The 1st Edition of the India Pen Show (TIPS) in 2019 was a watershed event. It was to date, the biggest show of its kind in India; was reasonably well organized at the Nehru Centre in Worli; had solid participation from fountain pens, inks, and accessory makers from all parts of the country (including the presence of many foreign brands through representatives); had many exciting side events including those on Calligraphy by masters like Achyut Palav and Prof K C Janardhan; and in terms of sheer footfalls was one that set the highwater mark.
Officially conceived and executed by pen lover Vishal Singhi, though the moving force behind the extravaganza was undoubtedly the swashbuckling Nisha Singhi, fountain pen enthusiast and lady entrepreneur extraordinaire. A virtual who’s who from the world of fountain pens had lent their weight as sponsors. However, it was the sheer excitement of the average fountain pen lover and collector, who treated to a show like this for the first time, had showered their unstinted support, their enthusiasm making the event into what it had turned out to be. The most important point that needs to be underscored about TIPS 2019 is the fact that the industry participants who had taken up tables at the show had all recouped their investments, and the sheer number of eyeballs that they attracted alone had justified their presence.
What TIPS had achieved, and this I say without a semblance of doubt, was to bring a huge chunk of the scattered pen makers, experts, and aficionados together, all under one roof. For the first time, and all credit for this goes to TIPS, the industry hitherto engaged only in turning and pushing their products, often within a very small geographical limit, had got a glimpse into the vast expanse of the potential market and mark my words, many had gone back from TIPS with stars in their eyes, their hearts racing. Many Pen Shows had followed the TIPS in different parts of India, (including TIPS 2, again in Mumbai) but it will not be an overstatement to say that none of them were successful in breaking the standards that TIPS had set for such shows with its first offering.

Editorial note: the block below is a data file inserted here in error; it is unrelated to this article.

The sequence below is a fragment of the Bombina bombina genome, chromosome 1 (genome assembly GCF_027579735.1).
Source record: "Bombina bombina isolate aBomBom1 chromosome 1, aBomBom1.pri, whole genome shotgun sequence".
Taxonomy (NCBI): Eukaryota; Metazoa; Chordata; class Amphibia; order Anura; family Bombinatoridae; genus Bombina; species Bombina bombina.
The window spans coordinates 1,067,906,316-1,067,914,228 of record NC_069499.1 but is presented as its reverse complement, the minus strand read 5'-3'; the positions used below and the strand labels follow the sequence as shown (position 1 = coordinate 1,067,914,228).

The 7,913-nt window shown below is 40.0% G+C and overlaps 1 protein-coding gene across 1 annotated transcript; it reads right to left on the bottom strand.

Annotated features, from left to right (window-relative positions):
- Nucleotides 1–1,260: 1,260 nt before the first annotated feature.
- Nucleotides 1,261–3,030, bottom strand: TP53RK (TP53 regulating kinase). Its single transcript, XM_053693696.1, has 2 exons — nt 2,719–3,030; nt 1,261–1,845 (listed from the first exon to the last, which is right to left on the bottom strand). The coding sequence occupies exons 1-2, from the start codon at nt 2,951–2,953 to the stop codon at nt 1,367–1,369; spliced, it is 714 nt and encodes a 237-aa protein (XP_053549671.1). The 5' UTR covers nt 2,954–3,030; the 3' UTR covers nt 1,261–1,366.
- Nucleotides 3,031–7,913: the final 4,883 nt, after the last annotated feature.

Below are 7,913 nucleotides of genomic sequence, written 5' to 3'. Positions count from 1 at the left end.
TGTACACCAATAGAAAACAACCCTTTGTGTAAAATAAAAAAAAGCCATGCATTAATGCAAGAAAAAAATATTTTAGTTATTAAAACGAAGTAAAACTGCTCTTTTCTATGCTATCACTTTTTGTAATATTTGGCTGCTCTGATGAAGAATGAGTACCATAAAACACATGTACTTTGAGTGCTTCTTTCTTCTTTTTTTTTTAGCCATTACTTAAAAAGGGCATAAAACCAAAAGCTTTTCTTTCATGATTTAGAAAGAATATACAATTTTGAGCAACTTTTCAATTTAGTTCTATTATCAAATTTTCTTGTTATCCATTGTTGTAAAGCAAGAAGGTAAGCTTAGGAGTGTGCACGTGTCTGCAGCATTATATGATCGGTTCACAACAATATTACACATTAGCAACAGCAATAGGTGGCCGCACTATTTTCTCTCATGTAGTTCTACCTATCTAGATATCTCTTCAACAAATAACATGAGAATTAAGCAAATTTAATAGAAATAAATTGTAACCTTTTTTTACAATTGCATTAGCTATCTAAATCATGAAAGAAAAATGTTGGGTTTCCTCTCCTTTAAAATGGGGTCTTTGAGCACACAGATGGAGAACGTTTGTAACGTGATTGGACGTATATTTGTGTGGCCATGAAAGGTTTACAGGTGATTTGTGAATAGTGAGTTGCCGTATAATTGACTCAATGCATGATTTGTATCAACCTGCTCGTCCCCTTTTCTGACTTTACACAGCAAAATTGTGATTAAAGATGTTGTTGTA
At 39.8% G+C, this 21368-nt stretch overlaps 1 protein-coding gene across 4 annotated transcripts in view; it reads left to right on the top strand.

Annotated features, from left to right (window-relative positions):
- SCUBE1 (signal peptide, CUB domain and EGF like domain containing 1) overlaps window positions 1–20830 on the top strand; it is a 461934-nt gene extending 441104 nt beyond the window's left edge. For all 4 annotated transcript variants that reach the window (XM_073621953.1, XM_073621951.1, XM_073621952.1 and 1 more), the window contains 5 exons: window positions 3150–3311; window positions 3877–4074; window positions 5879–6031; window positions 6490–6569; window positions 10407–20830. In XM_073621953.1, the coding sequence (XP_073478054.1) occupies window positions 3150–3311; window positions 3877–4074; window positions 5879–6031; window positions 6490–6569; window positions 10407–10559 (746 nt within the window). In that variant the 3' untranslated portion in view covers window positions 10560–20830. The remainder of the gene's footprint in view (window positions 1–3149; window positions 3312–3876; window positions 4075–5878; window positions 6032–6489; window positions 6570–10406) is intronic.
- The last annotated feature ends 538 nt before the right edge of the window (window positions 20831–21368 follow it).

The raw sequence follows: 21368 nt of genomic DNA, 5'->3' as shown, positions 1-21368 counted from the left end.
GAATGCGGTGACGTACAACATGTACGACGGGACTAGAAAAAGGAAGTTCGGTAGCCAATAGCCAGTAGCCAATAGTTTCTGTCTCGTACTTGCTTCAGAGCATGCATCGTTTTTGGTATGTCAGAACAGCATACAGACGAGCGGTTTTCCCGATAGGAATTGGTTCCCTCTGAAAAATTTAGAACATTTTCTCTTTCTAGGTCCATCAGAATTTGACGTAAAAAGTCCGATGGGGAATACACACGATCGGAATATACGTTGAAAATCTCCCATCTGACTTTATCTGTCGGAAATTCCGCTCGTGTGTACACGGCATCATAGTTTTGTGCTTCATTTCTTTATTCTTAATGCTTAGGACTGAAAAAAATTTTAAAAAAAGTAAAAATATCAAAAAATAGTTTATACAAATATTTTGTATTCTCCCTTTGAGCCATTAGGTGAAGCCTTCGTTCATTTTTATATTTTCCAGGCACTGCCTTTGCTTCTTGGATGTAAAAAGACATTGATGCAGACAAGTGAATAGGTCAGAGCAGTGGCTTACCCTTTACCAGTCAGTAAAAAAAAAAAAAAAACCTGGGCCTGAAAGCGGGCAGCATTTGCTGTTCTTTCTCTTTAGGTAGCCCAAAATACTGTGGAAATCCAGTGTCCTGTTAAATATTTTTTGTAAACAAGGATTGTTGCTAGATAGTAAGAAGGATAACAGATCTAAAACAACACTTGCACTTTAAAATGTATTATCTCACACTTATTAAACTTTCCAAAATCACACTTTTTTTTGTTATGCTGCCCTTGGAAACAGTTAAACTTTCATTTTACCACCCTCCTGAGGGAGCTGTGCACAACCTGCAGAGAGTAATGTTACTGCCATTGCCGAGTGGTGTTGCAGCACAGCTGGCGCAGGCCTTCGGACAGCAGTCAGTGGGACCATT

Then Covid happened, which was followed by the clamping of the lockdown. And as we struggle in the aftermath, it is increasingly becoming evident that it was a mixed bag for the fountain pen, paper, ink, and accessories industry. Logistically it was a nightmare, as both the inward (raw materials, labour) and the outward (retail sales, distribution) flows were affected, often substantially. As a matter of fact, some manufacturing entities are yet to physically attain pre-Covid production and distribution figures. However, on the flip side, the way a concerned population took up the fountain pen as a sustainable means, not only to protest against runaway pollution and digital overwhelm, and the way the action shifted from the brick-and-mortar stores to e-commerce platforms has come as a boon to many. The numbers that are now being reported, and mind you, Indian manufacturers are extremely tight-lipped about divulging details, are very encouraging to put things mildly, and overall, the industry seems to be poised for a big leap forward. And this, after taking into consideration the way the market has been expanded, both geographically and in terms of numbers, thanks to the shift to e-commerce.
And why not? The fountain pen and ink are making a huge comeback. Doctors are recommending their use to fight finger fatigue and different kinds of orthopedic ailments. Psychologists are using them to combat psycho-somatic issues. Teachers and parents are resorting to them as an aid to wean children away from digital damnation and to help them retain knowledge better. And increasingly, a global community of aficionados is picking them up as a hobby, even as people embrace them as a sustainable option against the menace of use-and-throw pens that are choking Mother Earth, pushing us all towards the precipice. The intervening years have also witnessed the Indian fountain Pen community growing by leaps and bounds and today the sheer number of users and collectors can make experts from many countries grasp in wonder.
It is with this as the backdrop that the 3rd India Pen Show is being organised at the Nehru Center, Worli, from the 17th to the 19th of February, 2023. The theme of the show will be “Write for Good.”
More than 50 brands from around the world will display their products as far as confirmations to date suggest. 5000 plus visitors are expected to visit the 3rd India Pen Show – and these are conservative estimates – where they can interact with some of the most respected collectors, academics, calligraphers, and pen, ink, and ephemera historians. Members of different fountain pen communities from around the country will also be present. The 3-day extravaganza will also feature several side events like handwriting, lettering, and calligraphy workshops; talks and presentations on fountain pen collecting; ink testing ceremonies; and the like. It will not be an exaggeration to say that the 3rd India Pen Show, acknowledged as the biggest event of its kind in these parts of the world, is hoping to shatter all previous records in terms of quality, content, and participation this year.
God willing, I will be there. Here is hoping that I catch up with you in the venue itself.
For more information visit the Event Website: https://theindiapenshow.com/
And here is the video: The 3rd India Pen Show – a curtain raiser – YouTube
One Reply to “The 3rd India Pen Show – a curtain raiser.”
Looking forward for the extravaganza